The Notification Center widgets are one of the features of OS X Yosemite that we can take advantage of most on a daily basis to increase our productivity. They are ideal for performing small tasks without losing sight of the application we are using, and they shine with special intensity while we work in full screen.
The only problem is that, unlike the old Dashboard widgets, still present in Yosemite though somewhat forgotten, they don’t exist as independent apps that we can look up directly, but are an extension that they develop may or may not include in their Mac applications.
Finding out which applications have a widget is not a particularly easy task in the Mac App Store, but we have the solution: a collection of the apps with the best widgets from the Notification Center .
iTunes released a widget at the beginning of the year with version 12.1 but the truth is that it’s no big deal either. Silicon (Free on the Mac App Store) is a mini music player much more attractive, and the best thing is that it’s not limited to iTunes but it also has Rdio and Spotify. The only drawback we can put to it until further notice is that it doesn’t fully support Apple Music and if we want to listen to its songs we have to download them first by adding them to our local library.
Microsoft knew what it was doing when it acquired what is undoubtedly one of the best task list applications available not only for the Mac, but for virtually any device you can think of. The Wunderlist widget (free on the Mac App Store) is a good example. Nothing like the virtually useless Apple Reminders widget.
Already set to replace apps from the apple, Fantastical(39.99 euros on the Mac App Store) is another excellent example. Its price is paid only after you use the calendar in a more conscientious way to write down all your appointments and tasks, which with its widget, become also available in the Notification Center.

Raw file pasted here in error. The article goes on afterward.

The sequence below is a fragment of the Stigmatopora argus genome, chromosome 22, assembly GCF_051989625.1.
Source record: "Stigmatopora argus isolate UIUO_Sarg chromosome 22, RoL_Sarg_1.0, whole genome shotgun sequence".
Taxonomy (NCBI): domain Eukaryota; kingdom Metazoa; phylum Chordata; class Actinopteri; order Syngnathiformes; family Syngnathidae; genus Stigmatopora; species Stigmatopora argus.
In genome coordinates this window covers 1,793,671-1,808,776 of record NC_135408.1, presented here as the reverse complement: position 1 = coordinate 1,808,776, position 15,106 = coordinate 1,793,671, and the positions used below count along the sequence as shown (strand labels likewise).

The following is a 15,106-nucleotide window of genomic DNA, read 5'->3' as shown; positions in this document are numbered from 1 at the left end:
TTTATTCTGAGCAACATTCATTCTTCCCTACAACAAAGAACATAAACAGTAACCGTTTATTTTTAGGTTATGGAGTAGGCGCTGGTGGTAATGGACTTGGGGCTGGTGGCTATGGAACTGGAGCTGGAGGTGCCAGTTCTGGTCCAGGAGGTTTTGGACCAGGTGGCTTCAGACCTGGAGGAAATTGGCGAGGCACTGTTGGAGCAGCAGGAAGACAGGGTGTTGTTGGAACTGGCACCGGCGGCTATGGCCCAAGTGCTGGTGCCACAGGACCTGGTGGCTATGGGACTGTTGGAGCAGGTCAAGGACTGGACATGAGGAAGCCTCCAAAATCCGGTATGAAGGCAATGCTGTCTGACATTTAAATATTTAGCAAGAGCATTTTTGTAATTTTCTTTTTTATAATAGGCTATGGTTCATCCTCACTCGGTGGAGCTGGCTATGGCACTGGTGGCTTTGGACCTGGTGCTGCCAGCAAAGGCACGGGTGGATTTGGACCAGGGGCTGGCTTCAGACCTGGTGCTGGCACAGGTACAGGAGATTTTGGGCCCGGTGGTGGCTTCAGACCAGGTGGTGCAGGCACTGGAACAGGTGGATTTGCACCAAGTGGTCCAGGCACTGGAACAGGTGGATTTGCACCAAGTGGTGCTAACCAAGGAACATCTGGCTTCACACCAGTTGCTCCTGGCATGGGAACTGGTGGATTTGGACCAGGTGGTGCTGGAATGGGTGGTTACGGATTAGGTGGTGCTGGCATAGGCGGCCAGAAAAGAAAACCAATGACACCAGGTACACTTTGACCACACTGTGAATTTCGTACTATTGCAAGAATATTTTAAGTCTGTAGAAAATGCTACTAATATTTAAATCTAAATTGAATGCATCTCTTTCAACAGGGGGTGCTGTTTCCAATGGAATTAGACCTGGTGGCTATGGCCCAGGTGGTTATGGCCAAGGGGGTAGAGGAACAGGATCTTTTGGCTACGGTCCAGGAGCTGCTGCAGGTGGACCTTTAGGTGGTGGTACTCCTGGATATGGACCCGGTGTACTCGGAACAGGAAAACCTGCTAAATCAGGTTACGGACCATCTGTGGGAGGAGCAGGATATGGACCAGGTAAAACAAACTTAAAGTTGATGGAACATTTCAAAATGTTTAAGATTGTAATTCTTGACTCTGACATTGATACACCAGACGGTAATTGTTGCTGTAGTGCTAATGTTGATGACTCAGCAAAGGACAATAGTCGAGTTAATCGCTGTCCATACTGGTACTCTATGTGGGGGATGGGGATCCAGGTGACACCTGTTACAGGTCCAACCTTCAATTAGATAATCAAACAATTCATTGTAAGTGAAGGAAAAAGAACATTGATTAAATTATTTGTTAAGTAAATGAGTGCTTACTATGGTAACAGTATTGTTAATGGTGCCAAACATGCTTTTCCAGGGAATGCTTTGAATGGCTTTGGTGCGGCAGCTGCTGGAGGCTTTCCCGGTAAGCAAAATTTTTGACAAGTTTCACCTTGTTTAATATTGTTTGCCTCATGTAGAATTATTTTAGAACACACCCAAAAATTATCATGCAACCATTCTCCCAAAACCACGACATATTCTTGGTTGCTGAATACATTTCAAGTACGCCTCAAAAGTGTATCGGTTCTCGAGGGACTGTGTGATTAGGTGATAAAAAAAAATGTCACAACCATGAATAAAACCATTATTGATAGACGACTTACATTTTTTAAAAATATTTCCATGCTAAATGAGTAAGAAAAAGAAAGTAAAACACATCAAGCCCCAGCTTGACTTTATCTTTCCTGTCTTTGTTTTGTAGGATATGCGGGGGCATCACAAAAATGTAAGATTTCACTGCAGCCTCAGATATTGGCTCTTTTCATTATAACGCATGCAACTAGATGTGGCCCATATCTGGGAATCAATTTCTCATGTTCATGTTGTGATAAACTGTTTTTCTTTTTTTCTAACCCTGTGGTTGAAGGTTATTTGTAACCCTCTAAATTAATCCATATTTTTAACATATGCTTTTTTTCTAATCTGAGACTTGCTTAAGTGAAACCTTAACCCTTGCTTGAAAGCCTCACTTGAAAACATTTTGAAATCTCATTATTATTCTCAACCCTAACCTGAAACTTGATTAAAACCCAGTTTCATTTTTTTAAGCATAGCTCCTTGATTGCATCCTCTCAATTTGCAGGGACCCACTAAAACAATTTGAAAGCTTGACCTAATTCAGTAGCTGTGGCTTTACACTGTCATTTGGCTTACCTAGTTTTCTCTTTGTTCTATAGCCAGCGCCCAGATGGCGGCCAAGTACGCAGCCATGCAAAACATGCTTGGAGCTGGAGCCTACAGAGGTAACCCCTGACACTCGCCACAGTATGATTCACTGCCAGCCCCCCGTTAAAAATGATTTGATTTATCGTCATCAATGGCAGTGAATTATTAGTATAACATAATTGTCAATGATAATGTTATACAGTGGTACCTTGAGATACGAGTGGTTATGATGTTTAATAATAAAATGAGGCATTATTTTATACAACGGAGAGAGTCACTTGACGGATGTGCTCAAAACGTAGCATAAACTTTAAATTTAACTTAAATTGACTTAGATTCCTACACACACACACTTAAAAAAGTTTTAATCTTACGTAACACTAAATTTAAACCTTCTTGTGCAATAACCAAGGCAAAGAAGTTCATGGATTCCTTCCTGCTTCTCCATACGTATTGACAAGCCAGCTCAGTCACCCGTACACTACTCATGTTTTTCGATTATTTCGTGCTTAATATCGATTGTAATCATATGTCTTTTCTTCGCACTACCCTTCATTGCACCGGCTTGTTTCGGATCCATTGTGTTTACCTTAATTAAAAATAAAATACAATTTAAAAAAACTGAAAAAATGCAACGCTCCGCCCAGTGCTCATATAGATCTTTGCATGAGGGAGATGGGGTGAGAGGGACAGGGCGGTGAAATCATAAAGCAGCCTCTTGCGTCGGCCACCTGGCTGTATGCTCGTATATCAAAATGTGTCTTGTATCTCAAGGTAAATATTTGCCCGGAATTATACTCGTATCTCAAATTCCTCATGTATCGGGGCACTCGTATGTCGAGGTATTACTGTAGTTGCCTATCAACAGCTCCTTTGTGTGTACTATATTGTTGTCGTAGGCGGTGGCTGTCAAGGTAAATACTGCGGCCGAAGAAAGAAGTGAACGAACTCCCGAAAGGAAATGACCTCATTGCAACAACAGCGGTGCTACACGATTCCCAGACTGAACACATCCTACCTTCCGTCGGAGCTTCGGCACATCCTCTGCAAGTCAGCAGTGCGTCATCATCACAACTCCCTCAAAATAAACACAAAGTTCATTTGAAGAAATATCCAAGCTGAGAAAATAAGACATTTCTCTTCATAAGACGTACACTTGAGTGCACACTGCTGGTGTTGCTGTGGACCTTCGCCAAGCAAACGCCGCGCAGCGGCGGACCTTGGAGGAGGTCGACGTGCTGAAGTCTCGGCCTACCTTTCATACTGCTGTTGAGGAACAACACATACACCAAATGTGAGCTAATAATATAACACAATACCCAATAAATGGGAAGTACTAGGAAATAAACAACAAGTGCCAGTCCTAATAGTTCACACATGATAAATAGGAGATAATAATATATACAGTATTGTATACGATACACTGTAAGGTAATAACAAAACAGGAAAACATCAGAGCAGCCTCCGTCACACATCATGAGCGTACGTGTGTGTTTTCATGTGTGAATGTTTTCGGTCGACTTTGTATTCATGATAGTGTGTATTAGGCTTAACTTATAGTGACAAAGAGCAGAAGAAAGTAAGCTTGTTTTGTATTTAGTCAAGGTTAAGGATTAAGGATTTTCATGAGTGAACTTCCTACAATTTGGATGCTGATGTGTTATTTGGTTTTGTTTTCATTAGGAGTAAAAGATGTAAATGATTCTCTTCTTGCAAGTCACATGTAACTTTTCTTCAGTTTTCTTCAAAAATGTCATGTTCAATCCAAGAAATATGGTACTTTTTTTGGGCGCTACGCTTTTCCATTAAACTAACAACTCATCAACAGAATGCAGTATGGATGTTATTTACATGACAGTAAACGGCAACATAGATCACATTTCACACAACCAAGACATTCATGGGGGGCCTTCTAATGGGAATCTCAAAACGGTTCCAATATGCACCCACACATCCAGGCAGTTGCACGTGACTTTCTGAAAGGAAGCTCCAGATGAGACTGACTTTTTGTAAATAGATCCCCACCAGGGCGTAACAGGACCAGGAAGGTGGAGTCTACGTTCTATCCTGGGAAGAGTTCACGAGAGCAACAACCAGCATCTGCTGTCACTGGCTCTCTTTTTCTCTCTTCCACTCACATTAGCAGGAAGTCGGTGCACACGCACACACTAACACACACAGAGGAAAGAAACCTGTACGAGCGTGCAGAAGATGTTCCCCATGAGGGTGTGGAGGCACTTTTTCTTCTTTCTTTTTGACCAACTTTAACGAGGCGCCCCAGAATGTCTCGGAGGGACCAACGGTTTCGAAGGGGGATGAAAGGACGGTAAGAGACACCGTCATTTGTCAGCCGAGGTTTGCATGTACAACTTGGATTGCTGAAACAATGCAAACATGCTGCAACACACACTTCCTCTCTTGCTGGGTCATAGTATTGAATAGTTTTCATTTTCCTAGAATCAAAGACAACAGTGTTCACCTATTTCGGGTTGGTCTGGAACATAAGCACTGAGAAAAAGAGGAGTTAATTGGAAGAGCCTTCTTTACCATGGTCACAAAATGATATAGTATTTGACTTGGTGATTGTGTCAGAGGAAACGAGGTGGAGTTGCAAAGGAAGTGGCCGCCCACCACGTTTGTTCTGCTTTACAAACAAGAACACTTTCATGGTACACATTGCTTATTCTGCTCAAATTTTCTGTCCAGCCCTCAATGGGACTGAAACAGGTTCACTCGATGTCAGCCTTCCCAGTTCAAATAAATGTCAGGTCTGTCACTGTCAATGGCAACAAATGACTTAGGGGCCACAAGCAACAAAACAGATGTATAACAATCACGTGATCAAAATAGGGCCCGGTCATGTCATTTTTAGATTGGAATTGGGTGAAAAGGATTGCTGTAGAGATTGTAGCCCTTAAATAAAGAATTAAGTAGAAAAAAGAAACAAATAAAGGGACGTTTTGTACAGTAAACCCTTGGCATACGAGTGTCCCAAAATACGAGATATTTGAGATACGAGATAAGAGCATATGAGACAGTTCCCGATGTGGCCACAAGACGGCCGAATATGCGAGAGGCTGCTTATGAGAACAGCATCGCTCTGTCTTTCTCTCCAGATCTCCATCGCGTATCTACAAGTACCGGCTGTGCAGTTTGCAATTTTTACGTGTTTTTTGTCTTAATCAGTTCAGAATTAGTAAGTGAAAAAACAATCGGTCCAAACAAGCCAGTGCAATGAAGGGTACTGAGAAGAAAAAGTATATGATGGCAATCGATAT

If you don’t need that much and just want to have a calendar always at hand, MonthlyCal (0.99 euros on the Mac App Store) is a good option.
Monity (2.99 euros in the Mac App Store) is a curious case. Instead of an app that happens to have a widget, we can certainly talk about a widget that, despite itself, also has an app. If you like to keep track of what’s going on on your computer in detail, this is a surefire recommendation: CPU monitor, processes, memory management, network activity, battery, disk … is an all-in-one that will delight the most technical.
Alternatively, I recommend iStat Mini (£2.99 on the Mac App Store), which is less complete but more visually appealing; Battery Monitor (free on the Mac App Store), if it’s essentially the battery condition of your laptop that matters to you; Memory Monitor (free on the Mac App Store), the same as the memory; and Brightness Widget (£4.99 on the Mac App Store), an app that gives you more control over screen brightness levels than the system itself.